I believe I finally have the Synthetos TinyG v6 working reliably under minicom. To upload Gcode files to TinyG, I found it best to disable the Local Echo ($ee=0), disable the Status Verbosity ($sv=0), disable the Text Verbosity ($tv=0), and finally set the baudrate to 38400 ($baud=3).
The goal of disabling these three options is to minimize "cruft" that is pushed into the TinyG's output buffers. I suspect (but have not confirmed in the firmware code yet) the TinyG will APPEND the XOFF control code to its output buffer, instead of PREPENDING it in front of anything else waiting in the output buffer.
I finally have the Digispark and the RadioBlock devices in stock, and I am now refactoring the slave-controller (Arduino) portion of the "Android-Controlled Arduino" circuit to just the Digispark and the supporting components. More details on that soon.
For now, though, here are my notes on adding Digispark support to Fedora 18. As you know, Fedora has a lot of great tools maintained in their repositories, and that includes the Arduino development environment. Simply do a yum install arduino as root to get the basic tools necessary for Arduino development. Read on for the rest of this recipe...
After a few weeks of procrastination, I finally got around to tapping the rails for the Shapeoko CNC kit. Overall, I like this little kit - pretty easy to assemble with just bolts (with the exception of needing to tap the aluminum extrusions on your own).
All that's left is to install some Home and Limit switches, wire them up along with the Motors to one of the CNC controllers I have lying around. Beyond that, I'll take it for a test run, carving into scrap material until it's finally dialed in.
With any luck, I'll be able to use this for Surface-Mount PCB fabrication and improve the turn-around times on fabricating my own boards.
This article examines the Arduino's role in the overall project. As with most Arduino circuits -- especially those designed on breadboards -- this is a throw-away mock-up of what will ultimately be used in the final circuit. For our purposes of exchanging both commands and sensor readings via JSON messages, an Arduino hooked up to a few simple circuits will work just fine.
Knowing that this portion is a throw-away mock, however, there's little need to spend a lot of time designing the final circuitry just yet. Instead, a handful of established, "tried and true" circuits are dropped onto the breadboard. Furthermore, a few programming conveniences are added to the Arduino Sketch source code to yield a useful mock-up circuit as quickly and as painlessly as possible.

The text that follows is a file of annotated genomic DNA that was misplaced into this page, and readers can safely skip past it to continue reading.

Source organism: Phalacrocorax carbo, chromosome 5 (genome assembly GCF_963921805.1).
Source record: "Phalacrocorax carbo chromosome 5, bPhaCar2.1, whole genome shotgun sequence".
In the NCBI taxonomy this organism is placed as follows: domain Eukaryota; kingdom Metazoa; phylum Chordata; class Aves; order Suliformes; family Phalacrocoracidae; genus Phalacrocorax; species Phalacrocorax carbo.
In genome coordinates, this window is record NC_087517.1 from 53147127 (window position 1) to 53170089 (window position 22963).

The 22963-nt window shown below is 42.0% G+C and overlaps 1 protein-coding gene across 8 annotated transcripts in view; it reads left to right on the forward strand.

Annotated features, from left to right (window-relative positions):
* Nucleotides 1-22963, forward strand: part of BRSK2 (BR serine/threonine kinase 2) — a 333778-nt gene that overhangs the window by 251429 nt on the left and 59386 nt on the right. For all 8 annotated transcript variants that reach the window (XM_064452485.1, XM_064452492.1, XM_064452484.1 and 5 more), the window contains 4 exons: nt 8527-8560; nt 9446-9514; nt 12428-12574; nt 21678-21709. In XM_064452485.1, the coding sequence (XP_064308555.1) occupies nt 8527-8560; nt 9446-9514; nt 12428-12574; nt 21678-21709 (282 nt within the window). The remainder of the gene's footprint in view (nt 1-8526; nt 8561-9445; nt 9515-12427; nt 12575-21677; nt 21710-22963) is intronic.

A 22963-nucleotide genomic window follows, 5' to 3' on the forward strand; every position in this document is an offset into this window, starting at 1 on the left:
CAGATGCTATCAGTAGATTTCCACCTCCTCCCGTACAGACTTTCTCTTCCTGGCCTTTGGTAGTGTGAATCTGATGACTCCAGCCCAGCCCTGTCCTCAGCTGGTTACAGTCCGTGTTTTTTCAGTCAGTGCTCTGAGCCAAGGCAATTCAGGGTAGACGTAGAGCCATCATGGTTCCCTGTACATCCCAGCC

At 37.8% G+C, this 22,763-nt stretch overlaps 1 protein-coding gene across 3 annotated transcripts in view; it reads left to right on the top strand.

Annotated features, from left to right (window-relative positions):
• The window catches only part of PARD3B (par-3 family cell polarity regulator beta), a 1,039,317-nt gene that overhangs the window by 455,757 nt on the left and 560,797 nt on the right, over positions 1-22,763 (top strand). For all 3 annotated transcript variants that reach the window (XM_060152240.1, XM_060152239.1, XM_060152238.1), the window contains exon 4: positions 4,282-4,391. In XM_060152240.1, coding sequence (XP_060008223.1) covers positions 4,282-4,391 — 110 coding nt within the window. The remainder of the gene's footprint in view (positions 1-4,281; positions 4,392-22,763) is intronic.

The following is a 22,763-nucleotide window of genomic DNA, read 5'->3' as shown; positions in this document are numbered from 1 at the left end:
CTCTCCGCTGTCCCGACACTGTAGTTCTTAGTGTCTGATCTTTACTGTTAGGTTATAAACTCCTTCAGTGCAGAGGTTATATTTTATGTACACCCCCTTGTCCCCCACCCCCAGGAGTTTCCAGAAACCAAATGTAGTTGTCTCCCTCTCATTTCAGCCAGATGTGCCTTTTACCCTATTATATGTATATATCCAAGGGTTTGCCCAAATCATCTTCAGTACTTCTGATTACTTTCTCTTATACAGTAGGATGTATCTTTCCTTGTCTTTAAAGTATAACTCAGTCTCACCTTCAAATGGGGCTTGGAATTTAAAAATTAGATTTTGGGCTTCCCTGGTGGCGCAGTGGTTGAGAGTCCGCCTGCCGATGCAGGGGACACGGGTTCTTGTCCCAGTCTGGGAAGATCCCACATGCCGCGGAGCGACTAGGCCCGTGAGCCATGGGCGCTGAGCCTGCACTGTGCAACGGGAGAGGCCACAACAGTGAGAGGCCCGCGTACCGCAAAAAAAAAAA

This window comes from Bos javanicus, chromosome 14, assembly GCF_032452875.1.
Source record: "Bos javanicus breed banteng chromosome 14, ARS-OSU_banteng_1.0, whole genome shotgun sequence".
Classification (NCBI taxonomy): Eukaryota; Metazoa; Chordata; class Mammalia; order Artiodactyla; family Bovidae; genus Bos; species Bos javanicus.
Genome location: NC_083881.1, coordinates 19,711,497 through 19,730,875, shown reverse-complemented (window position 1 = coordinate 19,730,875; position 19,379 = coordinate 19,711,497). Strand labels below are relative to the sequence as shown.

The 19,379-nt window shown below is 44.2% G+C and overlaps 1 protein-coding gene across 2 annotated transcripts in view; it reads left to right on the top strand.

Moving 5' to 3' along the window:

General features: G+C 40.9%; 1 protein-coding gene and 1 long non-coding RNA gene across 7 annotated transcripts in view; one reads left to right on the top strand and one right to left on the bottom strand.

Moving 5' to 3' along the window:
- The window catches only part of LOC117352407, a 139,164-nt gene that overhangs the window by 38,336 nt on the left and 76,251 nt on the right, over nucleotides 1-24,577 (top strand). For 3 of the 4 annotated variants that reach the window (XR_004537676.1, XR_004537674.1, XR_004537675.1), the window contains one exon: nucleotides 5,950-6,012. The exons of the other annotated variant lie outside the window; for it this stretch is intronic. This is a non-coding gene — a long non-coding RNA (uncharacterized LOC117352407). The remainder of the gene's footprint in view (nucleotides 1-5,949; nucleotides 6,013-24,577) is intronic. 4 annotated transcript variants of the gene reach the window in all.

Being the Fedora Linux Badass that I am, though, I have no intention of waiting for the Raspberry Pi Fedora Remix team to produce their next build. Instead, I've downloaded the Fedora ARM binaries, and cobbled together a homebrew solution to shoehorn (err "bootstrap") the Fedora 18 ARM RC2 binaries for use on the Raspberry Pi.
Here, then, are my technical notes that you can follow along with to get Fedora ARM 18 running on your own Raspberry Pi.
So, you love your high-tech gadgets, have the usual toys like an Arduino and a Raspberry Pi, and are tired of seeing that equipment just sitting on your shelf, collecting dust?! Well, this is the Blog for you! Whether you're into the Hardware side or Software side (or both, like me), I hope the articles presented here help to inspire your Inner Geek. Ready to go? Great! Dust off those toys, grab your components kit, and feel free to follow along!
Note: This is one of my longer-term hobby projects, with the end-goal being an automated, web-accessible, solar-powered Aquaponics Pump Controller and Data Acquisition Monitoring System. As such, there are multiple pieces assembled together to make this all work, and some design decisions may appear to be overkill without this end-goal in mind. I am starting this out with a simple Arduino, and will likely migrate over to something more suitable for embedded use, such as a Teensy 3.0, or a DigiSpark.
Each part of this project will (likely) have its own dedicated deep-dive article. Feel free to ask questions along the way if you're following along.
This post is the project design overview. More detailed articles about each of the underlying components (with source code examples) will be published as time permits.
The Arduino Stuff
For this part of the project, we are going to construct an Arduino circuit and an Arduino sketch that reads JSON messages over the Serial Port, and takes action based on the commands received via JSON. Why JSON? Quite frankly, because I'm so damn tired of seeing all these trivial examples floating around the 'Net that just read a single byte.
OK. That, and the fact that JSON is so prevalent when it comes to building simple Web Services. You read right, we're setting this up as a JSON Web Service, and the project is designed for Internet accessibility if you so choose.
As an Open-Source Geek and a Fedora Linux enthusiast, I have been looking forward to finally retiring my nearly-year-old Fedora 16 installation in favor of a fresh new Fedora 18 Beta installation. I'm already in Holiday Shutdown mode in my consulting business and won't have another opportunity to blow away and rebuild my trusty laptop until November of next year.